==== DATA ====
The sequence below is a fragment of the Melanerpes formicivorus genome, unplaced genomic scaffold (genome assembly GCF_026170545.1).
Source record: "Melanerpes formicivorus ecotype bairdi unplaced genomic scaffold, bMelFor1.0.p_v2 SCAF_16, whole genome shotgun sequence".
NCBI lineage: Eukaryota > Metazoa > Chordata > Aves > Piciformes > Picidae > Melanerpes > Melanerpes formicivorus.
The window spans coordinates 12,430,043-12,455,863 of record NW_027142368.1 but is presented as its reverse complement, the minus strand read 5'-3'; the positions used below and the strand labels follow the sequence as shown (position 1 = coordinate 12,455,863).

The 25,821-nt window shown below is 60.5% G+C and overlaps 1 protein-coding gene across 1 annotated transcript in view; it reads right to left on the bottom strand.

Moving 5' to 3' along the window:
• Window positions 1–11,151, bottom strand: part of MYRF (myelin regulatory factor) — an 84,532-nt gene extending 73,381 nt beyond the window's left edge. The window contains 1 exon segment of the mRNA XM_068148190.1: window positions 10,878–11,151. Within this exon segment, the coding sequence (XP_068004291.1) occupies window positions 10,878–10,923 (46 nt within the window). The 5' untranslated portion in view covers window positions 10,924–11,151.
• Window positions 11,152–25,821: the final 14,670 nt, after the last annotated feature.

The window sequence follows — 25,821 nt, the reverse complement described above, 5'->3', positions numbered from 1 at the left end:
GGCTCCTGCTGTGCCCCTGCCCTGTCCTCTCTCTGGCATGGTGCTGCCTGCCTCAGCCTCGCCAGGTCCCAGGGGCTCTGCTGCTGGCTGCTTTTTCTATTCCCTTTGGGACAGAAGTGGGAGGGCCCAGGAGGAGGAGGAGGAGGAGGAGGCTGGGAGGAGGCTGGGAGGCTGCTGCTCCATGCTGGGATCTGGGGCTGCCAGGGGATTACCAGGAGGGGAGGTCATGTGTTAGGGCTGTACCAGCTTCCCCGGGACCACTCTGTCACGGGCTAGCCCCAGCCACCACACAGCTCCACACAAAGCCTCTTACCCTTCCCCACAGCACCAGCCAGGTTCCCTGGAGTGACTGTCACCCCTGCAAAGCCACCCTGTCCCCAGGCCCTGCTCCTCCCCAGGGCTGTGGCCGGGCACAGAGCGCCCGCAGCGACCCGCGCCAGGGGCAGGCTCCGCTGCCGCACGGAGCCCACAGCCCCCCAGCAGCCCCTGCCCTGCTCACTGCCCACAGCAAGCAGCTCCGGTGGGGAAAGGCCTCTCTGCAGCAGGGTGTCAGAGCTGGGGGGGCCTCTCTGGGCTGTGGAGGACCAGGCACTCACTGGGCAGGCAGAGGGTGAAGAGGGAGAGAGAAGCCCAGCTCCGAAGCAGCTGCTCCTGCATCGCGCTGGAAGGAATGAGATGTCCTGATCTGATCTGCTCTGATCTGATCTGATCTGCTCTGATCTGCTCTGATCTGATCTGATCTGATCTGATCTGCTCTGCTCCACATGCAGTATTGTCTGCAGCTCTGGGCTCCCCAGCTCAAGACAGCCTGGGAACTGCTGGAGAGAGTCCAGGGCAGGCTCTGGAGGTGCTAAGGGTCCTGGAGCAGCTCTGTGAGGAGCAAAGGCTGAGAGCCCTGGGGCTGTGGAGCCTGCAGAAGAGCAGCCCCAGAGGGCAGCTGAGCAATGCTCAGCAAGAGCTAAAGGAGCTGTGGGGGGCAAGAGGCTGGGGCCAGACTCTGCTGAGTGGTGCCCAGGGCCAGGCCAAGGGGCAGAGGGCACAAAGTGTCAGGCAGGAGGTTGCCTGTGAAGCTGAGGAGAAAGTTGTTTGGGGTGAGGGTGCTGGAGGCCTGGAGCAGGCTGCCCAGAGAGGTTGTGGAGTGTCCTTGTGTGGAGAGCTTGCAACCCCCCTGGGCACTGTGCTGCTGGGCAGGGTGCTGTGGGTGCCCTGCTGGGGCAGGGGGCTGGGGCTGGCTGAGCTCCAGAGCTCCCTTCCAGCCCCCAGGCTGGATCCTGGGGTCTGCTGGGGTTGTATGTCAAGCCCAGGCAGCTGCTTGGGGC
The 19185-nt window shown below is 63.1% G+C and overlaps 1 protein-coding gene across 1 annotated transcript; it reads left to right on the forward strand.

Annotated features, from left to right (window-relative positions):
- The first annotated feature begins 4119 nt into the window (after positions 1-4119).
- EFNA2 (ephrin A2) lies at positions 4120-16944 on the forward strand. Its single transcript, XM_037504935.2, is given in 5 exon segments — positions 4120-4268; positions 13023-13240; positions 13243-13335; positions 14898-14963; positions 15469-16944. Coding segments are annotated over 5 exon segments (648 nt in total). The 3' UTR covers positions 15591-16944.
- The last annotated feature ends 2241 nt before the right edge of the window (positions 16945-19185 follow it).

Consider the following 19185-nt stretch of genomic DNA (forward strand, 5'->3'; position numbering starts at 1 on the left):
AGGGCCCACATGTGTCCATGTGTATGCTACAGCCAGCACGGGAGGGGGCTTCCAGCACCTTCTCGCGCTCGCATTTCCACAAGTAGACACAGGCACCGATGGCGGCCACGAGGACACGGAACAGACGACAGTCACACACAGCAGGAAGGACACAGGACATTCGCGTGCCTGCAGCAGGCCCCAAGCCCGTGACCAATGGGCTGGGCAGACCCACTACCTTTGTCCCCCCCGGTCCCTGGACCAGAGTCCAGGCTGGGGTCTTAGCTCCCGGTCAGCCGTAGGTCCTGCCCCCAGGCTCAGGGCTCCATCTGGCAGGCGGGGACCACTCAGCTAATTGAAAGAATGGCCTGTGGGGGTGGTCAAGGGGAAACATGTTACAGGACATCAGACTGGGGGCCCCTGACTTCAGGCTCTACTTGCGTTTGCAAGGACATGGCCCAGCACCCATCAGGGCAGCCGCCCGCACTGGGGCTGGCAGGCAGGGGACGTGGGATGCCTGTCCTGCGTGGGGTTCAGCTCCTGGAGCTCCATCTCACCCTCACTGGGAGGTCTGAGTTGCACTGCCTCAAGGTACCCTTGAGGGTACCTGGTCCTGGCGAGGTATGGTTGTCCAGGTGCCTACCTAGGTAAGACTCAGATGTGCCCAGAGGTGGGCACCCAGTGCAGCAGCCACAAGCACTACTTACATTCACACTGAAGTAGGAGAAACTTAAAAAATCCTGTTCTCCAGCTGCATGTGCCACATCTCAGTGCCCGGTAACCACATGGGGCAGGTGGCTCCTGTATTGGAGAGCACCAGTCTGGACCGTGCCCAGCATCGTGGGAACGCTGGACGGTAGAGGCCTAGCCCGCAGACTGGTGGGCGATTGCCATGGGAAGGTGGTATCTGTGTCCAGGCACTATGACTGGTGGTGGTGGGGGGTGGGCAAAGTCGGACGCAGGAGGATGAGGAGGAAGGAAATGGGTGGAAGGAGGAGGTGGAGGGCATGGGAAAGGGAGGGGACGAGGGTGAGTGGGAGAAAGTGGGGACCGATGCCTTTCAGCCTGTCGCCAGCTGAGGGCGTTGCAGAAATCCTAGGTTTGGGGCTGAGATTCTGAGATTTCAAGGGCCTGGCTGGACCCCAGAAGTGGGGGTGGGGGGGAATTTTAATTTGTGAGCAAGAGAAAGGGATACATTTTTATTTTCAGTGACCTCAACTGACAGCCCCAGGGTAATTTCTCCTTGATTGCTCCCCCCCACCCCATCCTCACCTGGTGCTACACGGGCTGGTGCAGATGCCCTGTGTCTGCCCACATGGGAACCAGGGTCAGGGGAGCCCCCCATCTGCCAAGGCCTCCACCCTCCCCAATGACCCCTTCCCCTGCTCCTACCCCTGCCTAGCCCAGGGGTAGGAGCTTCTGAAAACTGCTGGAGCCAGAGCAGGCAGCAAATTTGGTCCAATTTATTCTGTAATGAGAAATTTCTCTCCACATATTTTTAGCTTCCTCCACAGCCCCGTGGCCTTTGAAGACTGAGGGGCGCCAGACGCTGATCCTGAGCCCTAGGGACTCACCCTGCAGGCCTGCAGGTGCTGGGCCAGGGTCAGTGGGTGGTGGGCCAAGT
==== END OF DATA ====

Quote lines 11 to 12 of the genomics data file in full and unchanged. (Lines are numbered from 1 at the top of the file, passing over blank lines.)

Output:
The 19185-nt window shown below is 63.1% G+C and overlaps 1 protein-coding gene across 1 annotated transcript; it reads left to right on the forward strand.

Annotated features, from left to right (window-relative positions):